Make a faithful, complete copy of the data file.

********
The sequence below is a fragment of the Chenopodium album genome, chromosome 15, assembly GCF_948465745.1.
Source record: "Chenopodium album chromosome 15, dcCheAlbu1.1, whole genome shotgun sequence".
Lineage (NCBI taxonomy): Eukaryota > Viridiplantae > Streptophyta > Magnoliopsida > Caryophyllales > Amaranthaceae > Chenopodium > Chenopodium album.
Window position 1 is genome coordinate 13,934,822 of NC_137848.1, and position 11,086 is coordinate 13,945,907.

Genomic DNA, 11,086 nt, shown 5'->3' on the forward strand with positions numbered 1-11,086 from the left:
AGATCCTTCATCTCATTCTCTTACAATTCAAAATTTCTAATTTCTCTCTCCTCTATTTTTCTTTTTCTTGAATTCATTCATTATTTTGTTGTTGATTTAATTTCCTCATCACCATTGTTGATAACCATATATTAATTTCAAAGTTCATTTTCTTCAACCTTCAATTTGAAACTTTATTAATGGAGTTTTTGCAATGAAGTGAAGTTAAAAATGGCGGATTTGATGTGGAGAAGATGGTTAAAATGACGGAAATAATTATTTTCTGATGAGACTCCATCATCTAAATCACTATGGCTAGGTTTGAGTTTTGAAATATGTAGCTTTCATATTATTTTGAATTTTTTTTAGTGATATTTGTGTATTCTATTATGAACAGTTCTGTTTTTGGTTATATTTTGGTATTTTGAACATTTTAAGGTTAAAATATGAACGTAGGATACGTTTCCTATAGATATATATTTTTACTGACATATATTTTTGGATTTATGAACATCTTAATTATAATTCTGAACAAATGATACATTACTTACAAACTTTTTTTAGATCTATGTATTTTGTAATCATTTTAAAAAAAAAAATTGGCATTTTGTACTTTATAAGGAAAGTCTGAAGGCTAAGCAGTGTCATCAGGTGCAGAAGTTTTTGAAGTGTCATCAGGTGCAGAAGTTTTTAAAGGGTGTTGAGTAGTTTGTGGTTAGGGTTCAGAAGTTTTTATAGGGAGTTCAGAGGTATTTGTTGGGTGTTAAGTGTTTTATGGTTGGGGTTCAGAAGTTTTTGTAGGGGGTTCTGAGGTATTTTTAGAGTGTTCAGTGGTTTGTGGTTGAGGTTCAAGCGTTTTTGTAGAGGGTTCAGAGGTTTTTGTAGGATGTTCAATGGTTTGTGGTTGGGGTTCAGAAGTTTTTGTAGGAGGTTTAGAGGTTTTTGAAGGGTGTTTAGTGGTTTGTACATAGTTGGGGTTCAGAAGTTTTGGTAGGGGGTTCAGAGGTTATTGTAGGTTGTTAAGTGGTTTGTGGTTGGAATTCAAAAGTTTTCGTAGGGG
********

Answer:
The sequence below is a fragment of the Chenopodium album genome, chromosome 15, assembly GCF_948465745.1.
Source record: "Chenopodium album chromosome 15, dcCheAlbu1.1, whole genome shotgun sequence".
Lineage (NCBI taxonomy): Eukaryota > Viridiplantae > Streptophyta > Magnoliopsida > Caryophyllales > Amaranthaceae > Chenopodium > Chenopodium album.
Window position 1 is genome coordinate 13,934,822 of NC_137848.1, and position 11,086 is coordinate 13,945,907.

Genomic DNA, 11,086 nt, shown 5'->3' on the forward strand with positions numbered 1-11,086 from the left:
AGATCCTTCATCTCATTCTCTTACAATTCAAAATTTCTAATTTCTCTCTCCTCTATTTTTCTTTTTCTTGAATTCATTCATTATTTTGTTGTTGATTTAATTTCCTCATCACCATTGTTGATAACCATATATTAATTTCAAAGTTCATTTTCTTCAACCTTCAATTTGAAACTTTATTAATGGAGTTTTTGCAATGAAGTGAAGTTAAAAATGGCGGATTTGATGTGGAGAAGATGGTTAAAATGACGGAAATAATTATTTTCTGATGAGACTCCATCATCTAAATCACTATGGCTAGGTTTGAGTTTTGAAATATGTAGCTTTCATATTATTTTGAATTTTTTTTAGTGATATTTGTGTATTCTATTATGAACAGTTCTGTTTTTGGTTATATTTTGGTATTTTGAACATTTTAAGGTTAAAATATGAACGTAGGATACGTTTCCTATAGATATATATTTTTACTGACATATATTTTTGGATTTATGAACATCTTAATTATAATTCTGAACAAATGATACATTACTTACAAACTTTTTTTAGATCTATGTATTTTGTAATCATTTTAAAAAAAAAAATTGGCATTTTGTACTTTATAAGGAAAGTCTGAAGGCTAAGCAGTGTCATCAGGTGCAGAAGTTTTTGAAGTGTCATCAGGTGCAGAAGTTTTTAAAGGGTGTTGAGTAGTTTGTGGTTAGGGTTCAGAAGTTTTTATAGGGAGTTCAGAGGTATTTGTTGGGTGTTAAGTGTTTTATGGTTGGGGTTCAGAAGTTTTTGTAGGGGGTTCTGAGGTATTTTTAGAGTGTTCAGTGGTTTGTGGTTGAGGTTCAAGCGTTTTTGTAGAGGGTTCAGAGGTTTTTGTAGGATGTTCAATGGTTTGTGGTTGGGGTTCAGAAGTTTTTGTAGGAGGTTTAGAGGTTTTTGAAGGGTGTTTAGTGGTTTGTACATAGTTGGGGTTCAGAAGTTTTGGTAGGGGGTTCAGAGGTTATTGTAGGTTGTTAAGTGGTTTGTGGTTGGAATTCAAAAGTTTTCGTAGGGG